Researchers published the study covered in this summary on Research Square as a preprint that has not yet been peer reviewed.
Researchers in Italy have developed a Web-based app called AWARE, whereby clinicians can quickly stratify cardiovascular (CV) risk of patients with type 2 diabetes as moderate, high, or very high based on criteria from the 2019 European Society of Cardiology (ESC)/European Association for the Study of Diabetes (EASD) guidelines on diabetes, prediabetes, and cardiovascular disease (CVD).
In a feasibility study of more than 2000 patients seen at diabetes clinics, clinicians entered patient data into the app, which takes about 20 seconds. Based on the data, the app classified CV risk in the cohort as very high (72.2% of patients), high (9.9%), or moderate (0.8%). However, 18.2% of patients did not fit any of the risk categories and were deemed to have moderate to high CV risk.
Mean A1c of the overall population was 7.5%, and A1c was above the recommended 7% in each of the four CV risk groups.
Only about 25% of patients with high or very high cardiovascular risk had been prescribed a sodium-glucose cotransporter-2 (SGLT2) inhibitor or a glucagon-like peptide-1 (GLP1) agonist, which the 2019 ESC/EASD guidelines recommend as first-line treatment for such patients.
Why This Matters
In a busy clinic where patients with type 2 diabetes are typically seen during a 15-minute visit, it might not be practical to assess each patient's CV risk using the criteria from the 2019 ESC/EASD guidelines.
However, not determining the CV risk of a patient with type 2 diabetes would miss some patients at high or very high risk who would benefit from early initiation of an SGLT2 inhibitor or GLP-1 agonist, which could delay or prevent organ damage (of the heart, kidney, and eyes).
This first feasibility study of a Web app to stratify CV risk in patients with type 2 diabetes showed that in real-world clinical practice, clinicians could use the app to rapidly and efficiently assess this risk.
The AWARE app, which is free and available online (user ID: Aware; password: Aware), has the potential to increase physician awareness of the CV risk for a particular patient with type 2 diabetes and potentially help them implement more aggressive and earlier treatment with newer medications, which could help prevent chronic severe complications and premature death.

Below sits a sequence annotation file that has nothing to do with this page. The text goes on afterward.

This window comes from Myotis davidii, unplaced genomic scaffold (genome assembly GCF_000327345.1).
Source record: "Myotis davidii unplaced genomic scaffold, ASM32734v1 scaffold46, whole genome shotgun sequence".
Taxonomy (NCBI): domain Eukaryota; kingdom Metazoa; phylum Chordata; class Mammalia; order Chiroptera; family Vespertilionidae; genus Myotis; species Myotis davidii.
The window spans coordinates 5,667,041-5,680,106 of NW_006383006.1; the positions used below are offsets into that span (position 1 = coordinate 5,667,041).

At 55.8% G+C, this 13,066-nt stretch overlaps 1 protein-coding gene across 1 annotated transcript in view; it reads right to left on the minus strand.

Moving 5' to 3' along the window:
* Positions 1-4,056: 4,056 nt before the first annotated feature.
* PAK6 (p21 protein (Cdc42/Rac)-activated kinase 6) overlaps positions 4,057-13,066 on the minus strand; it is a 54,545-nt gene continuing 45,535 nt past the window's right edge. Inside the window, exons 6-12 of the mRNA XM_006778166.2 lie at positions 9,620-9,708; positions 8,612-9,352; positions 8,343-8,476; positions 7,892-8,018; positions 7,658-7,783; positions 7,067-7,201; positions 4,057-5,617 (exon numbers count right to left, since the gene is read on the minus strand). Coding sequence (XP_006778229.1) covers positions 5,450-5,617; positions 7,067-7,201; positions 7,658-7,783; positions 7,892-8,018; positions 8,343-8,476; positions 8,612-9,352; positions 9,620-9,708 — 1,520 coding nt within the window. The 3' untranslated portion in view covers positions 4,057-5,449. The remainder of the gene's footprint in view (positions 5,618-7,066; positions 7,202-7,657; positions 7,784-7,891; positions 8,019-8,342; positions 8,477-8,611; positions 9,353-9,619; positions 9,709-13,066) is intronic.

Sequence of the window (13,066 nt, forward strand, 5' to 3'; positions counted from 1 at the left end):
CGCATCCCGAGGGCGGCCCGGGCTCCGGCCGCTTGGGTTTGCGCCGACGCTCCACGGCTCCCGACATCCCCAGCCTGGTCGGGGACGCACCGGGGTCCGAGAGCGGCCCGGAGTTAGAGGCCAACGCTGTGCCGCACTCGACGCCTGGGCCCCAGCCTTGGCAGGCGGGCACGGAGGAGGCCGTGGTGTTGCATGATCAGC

The AWARE app, which can be downloaded onto a computer, smartphone, or tablet regardless of the operating system, was developed by the Italian company SoftwareVM on behalf of diabetes centers in the study, to assess CV risk in patients with type 2 diabetes based on 2019 ESC/EASD guideline criteria.
The app consists of a short form that takes about 20 seconds to complete with the following patient information:
Age (< 50 or ≥ 50 years old)
Diabetes duration (< 10 or ≥ 10 years)
Presence of established CVD (yes or no)
Patients with type 2 diabetes were classed as:
Very high risk: Established CVD or other target organ damage or three or more major CV risk factors
High risk: Diabetes for ≥ 10 years without target organ damage plus any additional major risk factor
Moderate risk: Young (< 50 years) with diabetes duration < 10 years, without other risk factors
Moderate to very high risk: Patients who did not fall into any of the other three categories.
In the current study, the form also had a place to record the patient's A1c level and diabetes medication (metformin, basal insulin, rapid insulin, sulfonylurea, pioglitazone, repaglinide, acarbose, dipeptidyl peptidase 4 (DPP4) inhibitor, SGLT2 inhibitor, GLP1 agonist, or no current therapy).
The app was used to calculate CV risk and determine A1c level and current pharmacologic treatment of 2243 consecutive patients with type 2 diabetes who attended diabetology centers in Lombardy from November 2020 to April 2021.
Patients with a very high CV risk were more often ≥ 65 years old (68.9%). More than half had had diabetes for ≥ 10 years (56.8%). Many had a history of CV disease (41.4%) or organ damage (35.5%). They also had a higher number of CV risk factors than patients in other risk groups.
In general, patients with moderate to high CV risk generally had diabetes for < 10 years (96%) and were younger (55% were 50-60 years old), with no history of CV disease and no organ damage, and had one to two CV risk factors (89%).
GLP-1 agonists or SGLT2 inhibitors had only been prescribed to 26.3% of the patients with very high CV risk and 24.7% of the patients with high CV risk.
The researchers did not note any potential study limitations.
The study did not receive commercial funding.
The authors report no relevant financial disclosures.
This is a summary of a preprint research study " AWARE. A web application to rapidly assess cardiovascular risk in type 2 diabetes mellitus, " written by researchers mainly from the University of Milan, Lombardy, Italy. Preprints from Research Square are provided to you by Medscape. This study has not yet been peer reviewed. The full text of the study can be found on Research Square.
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Cite this: App Quickly Gauges Cardiovascular Risk in Patients With Diabetes - Medscape - Oct 25, 2022.